I am fortunate to have seen four continents, a dozen countries and I have lost track of how many cities, but travel continues to be a priority for me. I live simply, save, hunt for travel bargains and when the time comes, hit the next place on my list.
When I flew back from Ghana last week, I felt the way I always feel after a memorable trip. Still more connected to the place I was leaving than home.
As much as I love home, temporarily letting go of it to be fully present in a new place comes naturally. So, I got my shots, dropped my cat off, packed, locked up my house and left.
If you feel at home in the Caribbean, you feel at home in Ghana was what my daughter and I quickly concluded when we arrived. Lush, tropical landscape, melodic accents, vibrant music and clothing, bustling entrepreneurial energy, cultural pride, daredevil driving, shea butter scented air, welcoming spirits. As such, it made perfect sense to me to discover that Rita Marley, Bob Marley’s widow, had relocated from Jamaica to Ghana.
We thoroughly explored three cities—Accra, Kumasi and Cape Coast–visiting lively marketplaces, neighborhoods, beaches, museums and historical sites, gardens and farms, spas, restaurants, and re-learning about the slave trade by touring the dank dungeons where my possible-ancestors were brutally imprisoned before their transport to Europe, the Americas and the Caribbean. The last experience was emotionally heavy, but necessary, and all but swept away the when we flew to Kumasi days later and were warmly welcomed back and treated to a traditional Asante naming-and-blessing ceremony.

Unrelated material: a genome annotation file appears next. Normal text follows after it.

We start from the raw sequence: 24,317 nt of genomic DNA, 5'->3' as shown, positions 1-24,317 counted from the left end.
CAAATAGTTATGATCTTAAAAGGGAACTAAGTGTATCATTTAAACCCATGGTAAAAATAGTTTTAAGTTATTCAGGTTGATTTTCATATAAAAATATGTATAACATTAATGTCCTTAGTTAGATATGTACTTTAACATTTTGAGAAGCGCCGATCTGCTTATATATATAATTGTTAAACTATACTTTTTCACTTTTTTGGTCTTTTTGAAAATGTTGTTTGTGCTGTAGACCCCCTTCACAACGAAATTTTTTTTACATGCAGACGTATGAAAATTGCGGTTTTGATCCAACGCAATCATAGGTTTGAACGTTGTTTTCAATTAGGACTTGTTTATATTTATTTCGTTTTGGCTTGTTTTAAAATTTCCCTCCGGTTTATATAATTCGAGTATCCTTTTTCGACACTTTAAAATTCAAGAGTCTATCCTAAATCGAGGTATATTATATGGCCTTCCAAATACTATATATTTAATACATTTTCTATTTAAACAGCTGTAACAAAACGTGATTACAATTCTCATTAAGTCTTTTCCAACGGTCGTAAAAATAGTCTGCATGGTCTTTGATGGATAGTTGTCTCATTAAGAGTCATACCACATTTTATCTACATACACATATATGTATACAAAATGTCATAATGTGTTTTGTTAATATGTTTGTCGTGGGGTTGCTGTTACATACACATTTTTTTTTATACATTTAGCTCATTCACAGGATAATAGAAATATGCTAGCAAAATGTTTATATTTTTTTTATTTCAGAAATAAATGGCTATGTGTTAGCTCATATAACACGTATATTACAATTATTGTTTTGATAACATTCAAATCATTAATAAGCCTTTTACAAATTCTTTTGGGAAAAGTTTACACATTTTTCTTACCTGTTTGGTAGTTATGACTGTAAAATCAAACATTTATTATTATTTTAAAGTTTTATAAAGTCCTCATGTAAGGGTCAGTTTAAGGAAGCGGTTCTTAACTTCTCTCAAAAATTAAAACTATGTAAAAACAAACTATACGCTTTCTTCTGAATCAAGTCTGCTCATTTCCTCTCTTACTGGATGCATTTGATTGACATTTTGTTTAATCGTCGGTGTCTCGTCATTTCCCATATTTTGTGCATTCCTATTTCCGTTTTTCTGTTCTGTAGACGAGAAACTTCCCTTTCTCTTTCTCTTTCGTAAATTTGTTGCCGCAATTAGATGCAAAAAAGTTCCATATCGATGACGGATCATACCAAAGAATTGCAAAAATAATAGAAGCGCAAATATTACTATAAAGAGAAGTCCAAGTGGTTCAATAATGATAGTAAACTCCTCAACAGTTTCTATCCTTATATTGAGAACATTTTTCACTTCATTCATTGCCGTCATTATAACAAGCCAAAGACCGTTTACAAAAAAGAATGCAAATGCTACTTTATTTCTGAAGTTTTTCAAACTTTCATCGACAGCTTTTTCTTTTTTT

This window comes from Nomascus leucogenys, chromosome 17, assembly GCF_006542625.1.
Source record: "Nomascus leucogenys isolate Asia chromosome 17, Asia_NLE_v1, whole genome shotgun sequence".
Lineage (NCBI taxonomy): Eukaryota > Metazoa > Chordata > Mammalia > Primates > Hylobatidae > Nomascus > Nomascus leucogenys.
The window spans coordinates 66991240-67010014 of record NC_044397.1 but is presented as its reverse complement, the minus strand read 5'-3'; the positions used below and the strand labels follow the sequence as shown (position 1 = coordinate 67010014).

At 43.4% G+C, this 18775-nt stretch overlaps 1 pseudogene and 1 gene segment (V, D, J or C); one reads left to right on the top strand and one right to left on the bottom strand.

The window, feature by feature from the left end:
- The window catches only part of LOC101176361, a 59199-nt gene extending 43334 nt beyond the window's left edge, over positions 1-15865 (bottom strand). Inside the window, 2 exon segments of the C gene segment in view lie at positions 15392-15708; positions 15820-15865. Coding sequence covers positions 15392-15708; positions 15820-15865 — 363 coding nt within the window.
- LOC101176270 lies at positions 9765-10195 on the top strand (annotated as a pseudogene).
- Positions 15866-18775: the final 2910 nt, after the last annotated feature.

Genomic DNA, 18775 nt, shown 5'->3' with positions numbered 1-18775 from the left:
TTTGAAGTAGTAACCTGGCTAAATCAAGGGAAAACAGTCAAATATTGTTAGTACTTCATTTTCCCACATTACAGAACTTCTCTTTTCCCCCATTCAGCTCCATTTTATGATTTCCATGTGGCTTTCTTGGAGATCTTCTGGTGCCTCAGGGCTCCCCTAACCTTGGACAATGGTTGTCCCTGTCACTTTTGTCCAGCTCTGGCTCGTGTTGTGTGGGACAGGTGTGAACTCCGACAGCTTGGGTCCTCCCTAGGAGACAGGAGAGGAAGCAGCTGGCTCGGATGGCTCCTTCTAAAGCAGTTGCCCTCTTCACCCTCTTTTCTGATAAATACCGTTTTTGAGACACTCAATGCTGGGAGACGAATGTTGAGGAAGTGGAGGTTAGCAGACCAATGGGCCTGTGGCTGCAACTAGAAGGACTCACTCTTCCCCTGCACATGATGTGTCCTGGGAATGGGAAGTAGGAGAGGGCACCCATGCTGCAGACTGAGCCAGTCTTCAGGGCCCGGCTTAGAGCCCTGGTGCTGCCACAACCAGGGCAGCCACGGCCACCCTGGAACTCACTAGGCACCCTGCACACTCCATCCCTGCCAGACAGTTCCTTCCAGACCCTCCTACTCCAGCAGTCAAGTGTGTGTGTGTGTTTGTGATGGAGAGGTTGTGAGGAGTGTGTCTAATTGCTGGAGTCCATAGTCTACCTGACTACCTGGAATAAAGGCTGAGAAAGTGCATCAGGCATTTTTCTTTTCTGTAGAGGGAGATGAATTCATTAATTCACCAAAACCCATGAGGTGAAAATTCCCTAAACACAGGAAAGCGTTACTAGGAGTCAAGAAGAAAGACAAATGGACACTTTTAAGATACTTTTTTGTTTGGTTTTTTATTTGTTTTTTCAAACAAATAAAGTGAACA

Deliciously stewed fish, plantains, red-red and jollof rice were on the menu almost every day. Juice from fresh pineapples and mangoes ran down my chin a lot too and I was deeply happy.
Because my daughter lives in LA, her return flight was routed through Amsterdam, so I flew back through time alone, missing Ghana, missing her. After a sleepless 10-hour flight to New York, the intensity of JFK customs and changing planes, bone-tired, I wanted to just sleep or zone out the remaining six hours home.
But then, two little girls joined my 3-person row.
My roaming eyes found their parents in the adjacent row with a little toddler boy. The mom’s bonnet, dad’s hat and generous beard, and homemade-but-tailored look of the whole family’s clothes said Amish. Their energy seemed friendly enough, and yet, I still managed not to make direct eye contact with any of them for about fifteen minutes after the plane took off.
One thing that impressed me about Ghanaian children, especially that day at the Labadi beach, is that they played simple games with great joy for a long time. Tag, kickball, ball toss. Five of them suddenly started a game of hide-and-go seek with me that was one of the highlights of my trip.
Child magnet that I am, there I was again with these two little girls (5 and 7 they later told me), whose family had stretched out and fallen fast asleep. They were good little girls. Well-behaved, not fidgety, grateful for small things like airplane food, company and kindness. They softly talked to each other in syrupy little voices that made my heart smile. I couldn’t help notice that they didn’t have books or toys of any kind. I knew the Amish were anti-tech, but why didn’t these girls have reading material or coloring books?